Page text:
“You must also study and learn the lessons of history because humanity has been involved in this soul-wrenching, existential struggle for a very long time. People on every continent have stood in your shoes through decades and centuries before you.” John Lewis, July 2020.
This week marked the commemoration of the International Day for the Remembrance of the Slave Trade and its Abolition. This day, 23 August, was intended to remind us of the tragedy of the slave trade.
According to the United Nations Educational, Scientific and Cultural Organisation (UNESCO), this remembrance “should offer an opportunity for collective consideration of the historic causes, the methods and the consequences of this tragedy, and for an analysis of the interactions to which it has given rise between Africa, Europe, the Americas and the Caribbean.”
It was troubling to note recently in our local papers the glossing over of the chattel slavery experience in the West Indies and its conflation with the Holocaust.
While it is proper to note that slavery has long existed and has touched many countries, it is not factual to advocate that the form of slavery in the Caribbean was the same as elsewhere.
Slavery was more common in Eastern and Southern Europe than Northern Europe, but it was dying by the late 15th Century. Europe also practised indentureship and serfdom—the former had a defined and limited period, and, in the latter case, a portion of land was the mode of transaction.
West and Central African elites and royalty from slaveholding societies relied on their kinship group, ranging from family members to enslaved people, to secure and maintain their wealth and status.
An enslaved person in this area had a greater chance of becoming free within a lifetime. Racial categories did not determine legal rights, and enslaved people were not always permanently separated from their family network.
In the Caribbean, chattel slavery—one person has total ownership of another—was practised. You had no more value than a hoe or a shovel. You were entirely dehumanised.
You had no rights to life, nor did your children or their children’s children. The enslaver had no compelling reason to consider your feelings or rights. You were not even labour, but you were property with no way of escape.
Interestingly, this legal posture was absent at the arrival of the first Africans, who were often treated as indentured labourers. But by the middle of the 17th Century, the notion of chattel slavery was entrenched as a supporting feature of the plantation economy.
To equate this horror with the terror of the Holocaust is to shrug off the sustained maltreatment of the Africans who were taken from their homes for economic reasons.
The sheer number of persons brought across the Atlantic dwarfs the number of Jews murdered at the time of World War 2. The 12 million persons quoted in the local papers subsumed six million Jews and five million other marginalised people.
This horrific action took place over twelve years (1933 – 1945). The estimates of affected Africans range from 12 to 20 million.
The trans-Atlantic slave trade was the most significant long-distance forced movement of people in recorded history. We should not be seduced into believing the Middle Passage was a standalone trip. To do so is to ignore the role that Northern Europe played.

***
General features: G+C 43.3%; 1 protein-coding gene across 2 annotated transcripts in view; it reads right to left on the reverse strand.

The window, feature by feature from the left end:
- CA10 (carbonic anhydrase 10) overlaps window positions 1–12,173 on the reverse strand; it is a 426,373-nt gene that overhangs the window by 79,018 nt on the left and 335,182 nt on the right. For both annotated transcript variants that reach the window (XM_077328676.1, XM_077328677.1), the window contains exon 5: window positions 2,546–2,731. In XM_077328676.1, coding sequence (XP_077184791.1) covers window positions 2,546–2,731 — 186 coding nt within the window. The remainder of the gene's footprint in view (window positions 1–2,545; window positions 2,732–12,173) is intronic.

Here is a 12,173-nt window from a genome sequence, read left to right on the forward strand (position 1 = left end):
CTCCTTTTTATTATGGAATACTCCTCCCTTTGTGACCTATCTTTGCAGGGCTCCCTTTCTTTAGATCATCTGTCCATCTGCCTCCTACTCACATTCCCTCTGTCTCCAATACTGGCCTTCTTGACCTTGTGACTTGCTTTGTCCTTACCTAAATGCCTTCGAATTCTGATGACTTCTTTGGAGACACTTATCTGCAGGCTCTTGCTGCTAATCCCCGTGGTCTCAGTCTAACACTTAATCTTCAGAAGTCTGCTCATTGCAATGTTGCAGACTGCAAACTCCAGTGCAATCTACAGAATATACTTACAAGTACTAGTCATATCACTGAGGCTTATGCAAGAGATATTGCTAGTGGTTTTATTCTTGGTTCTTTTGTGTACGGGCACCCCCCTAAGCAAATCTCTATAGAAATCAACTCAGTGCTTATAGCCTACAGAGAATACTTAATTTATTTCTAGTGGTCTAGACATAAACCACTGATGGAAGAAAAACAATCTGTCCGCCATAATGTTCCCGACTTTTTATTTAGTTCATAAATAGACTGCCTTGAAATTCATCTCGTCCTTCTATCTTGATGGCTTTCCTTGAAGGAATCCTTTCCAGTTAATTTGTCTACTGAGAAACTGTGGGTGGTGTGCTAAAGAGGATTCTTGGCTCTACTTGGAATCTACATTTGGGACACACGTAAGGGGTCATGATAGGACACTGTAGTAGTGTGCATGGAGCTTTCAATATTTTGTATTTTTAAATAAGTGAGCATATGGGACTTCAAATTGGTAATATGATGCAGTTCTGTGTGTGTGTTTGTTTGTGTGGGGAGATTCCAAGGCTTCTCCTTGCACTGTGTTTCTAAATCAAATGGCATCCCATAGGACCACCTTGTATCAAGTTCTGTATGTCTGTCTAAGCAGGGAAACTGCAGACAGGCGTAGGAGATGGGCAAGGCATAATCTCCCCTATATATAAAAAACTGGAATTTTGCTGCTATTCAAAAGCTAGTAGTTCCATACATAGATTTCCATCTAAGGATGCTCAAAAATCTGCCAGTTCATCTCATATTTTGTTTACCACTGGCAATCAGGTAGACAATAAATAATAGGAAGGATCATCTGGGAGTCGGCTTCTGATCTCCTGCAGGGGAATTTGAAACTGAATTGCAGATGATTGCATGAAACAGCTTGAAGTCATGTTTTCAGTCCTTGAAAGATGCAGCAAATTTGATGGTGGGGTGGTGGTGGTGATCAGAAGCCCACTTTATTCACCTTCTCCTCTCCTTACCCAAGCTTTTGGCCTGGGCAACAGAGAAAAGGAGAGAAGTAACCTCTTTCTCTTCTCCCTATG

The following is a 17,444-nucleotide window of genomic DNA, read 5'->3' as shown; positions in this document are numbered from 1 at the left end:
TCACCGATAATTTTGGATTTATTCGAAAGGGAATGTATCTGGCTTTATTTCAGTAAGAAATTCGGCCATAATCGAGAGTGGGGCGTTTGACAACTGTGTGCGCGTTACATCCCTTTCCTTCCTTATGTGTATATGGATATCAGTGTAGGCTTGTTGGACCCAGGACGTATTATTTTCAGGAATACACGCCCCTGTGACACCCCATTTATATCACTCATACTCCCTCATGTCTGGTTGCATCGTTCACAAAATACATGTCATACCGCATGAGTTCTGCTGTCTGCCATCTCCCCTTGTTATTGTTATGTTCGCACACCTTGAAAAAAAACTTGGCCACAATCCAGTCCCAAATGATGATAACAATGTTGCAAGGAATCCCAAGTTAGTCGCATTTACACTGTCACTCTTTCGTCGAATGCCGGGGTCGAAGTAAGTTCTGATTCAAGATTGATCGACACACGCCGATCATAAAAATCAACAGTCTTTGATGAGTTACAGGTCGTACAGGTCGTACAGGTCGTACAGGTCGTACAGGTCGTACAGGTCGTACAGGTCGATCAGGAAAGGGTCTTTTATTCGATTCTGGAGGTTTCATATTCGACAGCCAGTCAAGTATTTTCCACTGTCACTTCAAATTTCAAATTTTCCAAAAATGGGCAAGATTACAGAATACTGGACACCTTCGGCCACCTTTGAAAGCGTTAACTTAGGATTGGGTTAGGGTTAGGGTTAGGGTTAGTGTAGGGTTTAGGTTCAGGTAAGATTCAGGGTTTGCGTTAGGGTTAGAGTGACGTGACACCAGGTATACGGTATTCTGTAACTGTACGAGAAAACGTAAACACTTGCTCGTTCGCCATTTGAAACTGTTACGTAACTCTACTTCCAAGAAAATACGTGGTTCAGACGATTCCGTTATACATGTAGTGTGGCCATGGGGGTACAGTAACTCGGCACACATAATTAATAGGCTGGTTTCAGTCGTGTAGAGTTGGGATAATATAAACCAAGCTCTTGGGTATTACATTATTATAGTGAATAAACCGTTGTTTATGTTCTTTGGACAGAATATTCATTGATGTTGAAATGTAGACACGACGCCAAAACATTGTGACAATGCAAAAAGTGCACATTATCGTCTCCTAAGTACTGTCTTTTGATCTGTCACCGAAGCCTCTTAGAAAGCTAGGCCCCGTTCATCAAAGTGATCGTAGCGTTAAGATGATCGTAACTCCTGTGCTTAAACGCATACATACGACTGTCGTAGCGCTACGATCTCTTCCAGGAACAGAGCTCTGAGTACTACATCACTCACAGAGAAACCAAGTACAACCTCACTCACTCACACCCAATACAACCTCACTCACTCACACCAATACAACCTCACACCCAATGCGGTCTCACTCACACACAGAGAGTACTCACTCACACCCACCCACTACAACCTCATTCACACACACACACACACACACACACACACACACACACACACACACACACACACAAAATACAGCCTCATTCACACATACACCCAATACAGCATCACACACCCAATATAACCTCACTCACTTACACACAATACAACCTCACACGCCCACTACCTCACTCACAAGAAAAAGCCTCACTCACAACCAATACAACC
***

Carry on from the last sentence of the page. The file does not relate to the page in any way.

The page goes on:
The slave trade was financed and encouraged by the Northern Europeans as a means of gaining profit.
Thomas Ruffin (1829) said it best: “With slavery… the end is the profit of the master, his security and the public safety; the subject, one doomed in his own person, and his posterity, to live without knowledge and without the capacity to make anything his own, to toil that another may reap his fruits.
“[…] The power of the master must be absolute to render the submission of the slave perfect.”
This perspective informed the Africans of their place from the time they were put on the ships to cross the Middle Passage. It is estimated that nearly one in five Africans did not survive the brutal trip.
The ships were designed to maximise the cargo capacity of persons brought to the colonies. The enslaved persons were chained and packed into the vessel holds and endured months of extreme temperatures, harsh weather and filthy living conditions. While the crew chained the men for long periods, they sexually assaulted the women.
The saddest part of this story is concocting moral fiction to validate enslaving others. The goodly Christians reached back into the Old Testament to the story of Ham and connected the curse to the black man!
Racism was literally invented to support this profit machine. Racial pseudoscience, which put the black man at the bottom of the pyramid, became popular.
This school of thought advocated that genetic and biological differences made whites superior to blacks. In so doing, an oppressive systematic method of dehumanising others was constructed. The black skin became a property value.
“Africans were, in effect, without soul, spirit, emotions, desires, and rights.”
Let us not forget that this awfulness occurred just over two hundred years ago, three generations ago. Let us not contribute to the erasure of the contributions of the enslaved people who were taken forcibly from their birthplaces to create wealth for those they never saw.
The truth does not change—we should put aside our willingness to profit from exploiting others. More anon.